Photo Credit: Josh Valenzuela/ UNM
In a major breakthrough, astronomers including one of Indian origin have discovered two supermassive black holes orbiting each other 750 million light years away from Earth - a finding that may help better understand how gravitational waves are formed.
Last year, an international team of researchers detected the existence of gravitational waves, confirming German physicist Albert Einstein's 100-year-old prediction and astonishing the scientific community.
These gravitational waves were the result two stellar mass black holes of about 30 solar masses colliding in space.
Scientists will now be able to start to understand what leads up to the merger of supermassive black holes that creates ripples in the fabric of space-time and begin to learn more about the evolution of galaxies and the role these black holes play in it.
"For a long time, we've been looking into space to try and find a pair of these supermassive black holes orbiting as a result of two galaxies merging," said Professor Greg Taylor from University of New Mexico in the US.
"Even though we've theorised that this should be happening, nobody had ever seen it until now," said Taylor.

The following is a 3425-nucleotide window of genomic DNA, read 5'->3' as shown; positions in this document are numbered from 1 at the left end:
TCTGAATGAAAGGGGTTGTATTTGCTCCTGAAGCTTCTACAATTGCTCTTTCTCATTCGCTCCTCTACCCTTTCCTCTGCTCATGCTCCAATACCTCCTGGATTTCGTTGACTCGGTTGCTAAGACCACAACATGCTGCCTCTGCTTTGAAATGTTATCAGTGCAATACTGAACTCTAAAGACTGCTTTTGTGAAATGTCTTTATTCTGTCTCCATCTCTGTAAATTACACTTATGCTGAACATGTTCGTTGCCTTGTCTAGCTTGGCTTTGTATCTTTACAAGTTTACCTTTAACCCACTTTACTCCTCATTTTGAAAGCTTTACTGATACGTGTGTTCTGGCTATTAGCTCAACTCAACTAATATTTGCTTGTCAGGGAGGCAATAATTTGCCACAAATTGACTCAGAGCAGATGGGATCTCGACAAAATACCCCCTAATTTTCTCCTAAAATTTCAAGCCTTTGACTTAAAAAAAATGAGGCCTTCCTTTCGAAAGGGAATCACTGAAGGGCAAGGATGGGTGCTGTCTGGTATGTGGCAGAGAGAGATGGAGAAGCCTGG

Researchers have been studying the interaction between these black holes for 12 years.
"When Dr Taylor gave me this data I was at the very beginning of learning how to image and understand it," said Karishma Bansal, first-author of the study published in The Astrophysical Journal.
"As I learned there was data going back to 2003, we plotted it and determined they are orbiting one another. It's very exciting," said Bansal.
Using the Very Long Baseline Array (VLBA), a system made up of 10 radio telescopes across the US, researchers have been able to observe several frequencies of radio signals emitted by these supermassive black holes (SMBH).
Over time, astronomers have essentially been able to plot their trajectory and confirm that these black holes are in orbit with one another.
At roughly 750 million light years from Earth, the galaxy named 0402+379 and the supermassive black holes within it, are incredibly far away, but are also at the perfect distance from Earth and each other to be observed.
Bansal said these supermassive black holes have a combined mass of 15 billion times that of our Sun, or 15 billion solar masses.
The unbelievable size of these black holes means their orbital period is around 24,000 years, so while the team has been observing them for over a decade, they have yet to see even the slightest curvature in their orbit.
Continuing to observe the orbit and interaction of these two supermassive black holes could also help us gain a better understanding of what the future of our own galaxy might look like.
Right now, the Andromeda galaxy, which also has a SMBH at its centre, is on a path to collide with our Milky Way. The event that the researchers are studying may occur in our galaxy in a few billion years.